The president can decide that a bill is important enough for the public to weigh in on, provided there is first a petition by a majority of the Seanad and at least one-third of the Dáil. The bill is put to the people either via referendum or via dissolution of the Dáil, followed by a new election and the Dáil voting afresh on the bill. The president has never invoked this power.
These ‘ordinary referendums’ called for by the president pass by default unless they are rejected by over 50% of the vote and at least one-third of registered voters vote against it. Referendums on constitutional changes have no such threshold for voter turnout.
This is the main house of parliament and is elected at least every five years using a single transferable vote system.3 Currently, there are 160 members of the Dáil; the exact number of seats is not specified by the Constitution. Rather, there must be no more than one representative per 20,000 people, and no fewer than one per 30,000. Each constituency must also have at least three representatives, and in practice, no constituency has more than five.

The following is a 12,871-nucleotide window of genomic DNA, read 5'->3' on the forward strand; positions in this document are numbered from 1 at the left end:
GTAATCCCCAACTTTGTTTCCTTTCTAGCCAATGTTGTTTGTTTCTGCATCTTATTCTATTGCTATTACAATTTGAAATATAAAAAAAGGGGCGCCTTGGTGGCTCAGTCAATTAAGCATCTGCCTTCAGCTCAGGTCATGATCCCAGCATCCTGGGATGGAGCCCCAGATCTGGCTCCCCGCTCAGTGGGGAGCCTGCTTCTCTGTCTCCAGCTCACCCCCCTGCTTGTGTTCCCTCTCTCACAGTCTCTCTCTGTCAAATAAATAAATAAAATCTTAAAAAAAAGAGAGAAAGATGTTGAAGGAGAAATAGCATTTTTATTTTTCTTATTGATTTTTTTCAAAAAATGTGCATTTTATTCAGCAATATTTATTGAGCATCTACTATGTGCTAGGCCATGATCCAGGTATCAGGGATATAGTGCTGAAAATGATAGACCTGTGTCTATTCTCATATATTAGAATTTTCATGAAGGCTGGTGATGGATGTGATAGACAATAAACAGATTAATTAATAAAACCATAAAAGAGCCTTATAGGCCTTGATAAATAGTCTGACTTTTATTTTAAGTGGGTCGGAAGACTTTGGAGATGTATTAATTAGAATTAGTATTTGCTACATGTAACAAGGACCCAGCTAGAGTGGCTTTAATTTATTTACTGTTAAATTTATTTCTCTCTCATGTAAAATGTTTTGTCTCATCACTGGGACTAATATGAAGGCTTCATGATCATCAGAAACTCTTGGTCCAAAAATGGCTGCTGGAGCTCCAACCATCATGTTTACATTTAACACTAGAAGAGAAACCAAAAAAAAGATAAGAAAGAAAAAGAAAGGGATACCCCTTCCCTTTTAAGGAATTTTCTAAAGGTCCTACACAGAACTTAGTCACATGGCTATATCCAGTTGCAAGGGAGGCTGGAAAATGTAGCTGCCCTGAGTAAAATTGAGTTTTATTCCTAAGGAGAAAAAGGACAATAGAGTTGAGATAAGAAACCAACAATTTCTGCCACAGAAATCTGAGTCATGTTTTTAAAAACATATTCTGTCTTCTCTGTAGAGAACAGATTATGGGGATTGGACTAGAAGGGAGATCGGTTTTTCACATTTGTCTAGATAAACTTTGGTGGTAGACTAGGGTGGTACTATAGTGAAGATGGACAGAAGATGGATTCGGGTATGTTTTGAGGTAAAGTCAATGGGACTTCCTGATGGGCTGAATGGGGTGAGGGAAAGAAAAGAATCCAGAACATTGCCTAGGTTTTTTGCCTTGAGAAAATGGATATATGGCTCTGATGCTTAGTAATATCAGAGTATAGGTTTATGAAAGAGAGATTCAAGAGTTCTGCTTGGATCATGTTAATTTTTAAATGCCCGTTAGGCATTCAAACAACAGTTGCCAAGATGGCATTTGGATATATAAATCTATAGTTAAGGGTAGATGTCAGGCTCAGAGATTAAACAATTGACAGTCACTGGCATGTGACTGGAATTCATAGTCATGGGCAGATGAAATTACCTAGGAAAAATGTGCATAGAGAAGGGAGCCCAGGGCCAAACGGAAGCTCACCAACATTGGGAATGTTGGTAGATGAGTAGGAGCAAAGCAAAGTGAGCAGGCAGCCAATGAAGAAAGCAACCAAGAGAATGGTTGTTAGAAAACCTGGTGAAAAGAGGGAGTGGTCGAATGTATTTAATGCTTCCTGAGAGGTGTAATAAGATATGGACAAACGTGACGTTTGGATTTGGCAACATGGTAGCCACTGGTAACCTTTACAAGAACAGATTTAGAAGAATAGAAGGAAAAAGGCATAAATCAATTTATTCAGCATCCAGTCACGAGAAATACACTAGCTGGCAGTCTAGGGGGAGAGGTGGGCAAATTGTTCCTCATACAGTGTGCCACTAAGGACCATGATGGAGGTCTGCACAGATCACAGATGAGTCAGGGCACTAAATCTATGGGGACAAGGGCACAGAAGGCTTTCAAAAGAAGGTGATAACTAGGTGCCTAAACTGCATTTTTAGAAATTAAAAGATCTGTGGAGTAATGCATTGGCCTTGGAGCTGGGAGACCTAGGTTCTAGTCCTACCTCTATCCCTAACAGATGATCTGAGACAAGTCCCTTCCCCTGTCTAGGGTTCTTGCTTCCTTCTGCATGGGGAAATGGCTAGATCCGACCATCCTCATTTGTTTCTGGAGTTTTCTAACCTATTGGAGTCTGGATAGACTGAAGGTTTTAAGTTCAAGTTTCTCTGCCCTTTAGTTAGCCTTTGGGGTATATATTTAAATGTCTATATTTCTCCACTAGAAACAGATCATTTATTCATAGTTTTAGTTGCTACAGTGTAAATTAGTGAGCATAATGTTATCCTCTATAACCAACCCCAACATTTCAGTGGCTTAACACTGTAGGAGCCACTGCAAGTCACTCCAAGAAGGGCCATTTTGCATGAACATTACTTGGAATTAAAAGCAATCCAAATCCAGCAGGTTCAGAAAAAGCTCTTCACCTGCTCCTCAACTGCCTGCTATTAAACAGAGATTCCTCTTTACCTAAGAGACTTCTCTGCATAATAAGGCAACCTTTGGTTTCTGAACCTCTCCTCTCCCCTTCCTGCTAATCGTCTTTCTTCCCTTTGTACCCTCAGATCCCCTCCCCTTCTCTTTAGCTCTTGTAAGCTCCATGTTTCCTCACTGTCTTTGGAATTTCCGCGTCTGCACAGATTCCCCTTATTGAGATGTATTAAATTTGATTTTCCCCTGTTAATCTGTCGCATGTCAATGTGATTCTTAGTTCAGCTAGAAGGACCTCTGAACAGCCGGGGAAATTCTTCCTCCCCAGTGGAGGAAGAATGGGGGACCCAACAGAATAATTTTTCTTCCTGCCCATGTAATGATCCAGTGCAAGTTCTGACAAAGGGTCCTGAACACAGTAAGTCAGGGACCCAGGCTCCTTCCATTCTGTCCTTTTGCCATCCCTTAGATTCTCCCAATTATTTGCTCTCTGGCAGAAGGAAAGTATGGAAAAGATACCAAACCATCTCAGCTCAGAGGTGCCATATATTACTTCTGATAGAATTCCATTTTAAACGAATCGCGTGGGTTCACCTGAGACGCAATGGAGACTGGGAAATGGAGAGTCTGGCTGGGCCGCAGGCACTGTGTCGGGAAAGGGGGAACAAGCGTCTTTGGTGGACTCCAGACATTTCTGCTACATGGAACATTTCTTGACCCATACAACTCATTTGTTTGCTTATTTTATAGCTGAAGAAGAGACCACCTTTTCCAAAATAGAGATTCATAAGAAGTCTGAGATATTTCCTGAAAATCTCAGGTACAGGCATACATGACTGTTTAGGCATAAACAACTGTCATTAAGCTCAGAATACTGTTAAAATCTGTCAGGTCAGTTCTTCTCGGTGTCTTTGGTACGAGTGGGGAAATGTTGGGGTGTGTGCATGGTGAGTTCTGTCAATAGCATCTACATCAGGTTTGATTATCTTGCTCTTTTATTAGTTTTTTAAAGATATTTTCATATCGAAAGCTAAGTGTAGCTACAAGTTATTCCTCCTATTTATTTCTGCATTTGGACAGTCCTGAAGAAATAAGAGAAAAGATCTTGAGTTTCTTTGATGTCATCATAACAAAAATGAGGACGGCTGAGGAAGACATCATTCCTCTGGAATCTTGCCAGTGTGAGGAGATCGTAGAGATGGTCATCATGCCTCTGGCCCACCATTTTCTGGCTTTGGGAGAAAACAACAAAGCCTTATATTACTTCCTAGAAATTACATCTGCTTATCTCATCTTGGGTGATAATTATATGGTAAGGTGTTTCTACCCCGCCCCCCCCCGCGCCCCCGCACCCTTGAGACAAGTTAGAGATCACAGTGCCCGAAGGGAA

You can vote for Dáil members at age 18, but you have to be 21 to get elected.
The Dáil can create bills and pass bills. If the Seanad doesn’t approve a bill, but the Dáil does, then Dáil must wait for 180 days before the bill is automatically passed. The only other way a bill can be stopped is by the president referring the bill to the Supreme Court or to the public.
Dáil and Seanad business is all public, except if two-thirds of either house vote to have a private session.
The Seanad (Senate)
Plato says in the Republic that if you’re in choppy waters and there’s a captain on board, you’re not going to be having a democratic vote on how to manage the sails. The Seanad is an effort to embody this idea – to make the government less directly democratic and more wise.
Three of the key drawbacks of a pure representative democracy are that:
Democratic elections don’t lead to the best candidates winning.
Public sentiment is volatile.
With elections, decision-making is influenced by short-term political pressures.
The Seanad, with its indirectly elected representatives, provides some insulation from volatile public sentiment and allows, in part, for rule by those with specialised knowledge.
The senate, elected at the same time as the Dáil, has sixty members, of which eleven are nominated by the Taoiseach, six are voted in by graduates of universities4 and forty-three are elected by members of five panels, which roughly correspond to 1) industry, 2) agriculture, 3) labour, 4) social services and 5) culture. The Constitution allows for new groups to be added to this list, so long as the total number of Senators remains the same (Article 19). Exactly how these forty-three members are elected is largely unspecified by the Constitution. I wager that most people in Ireland have no idea how this works.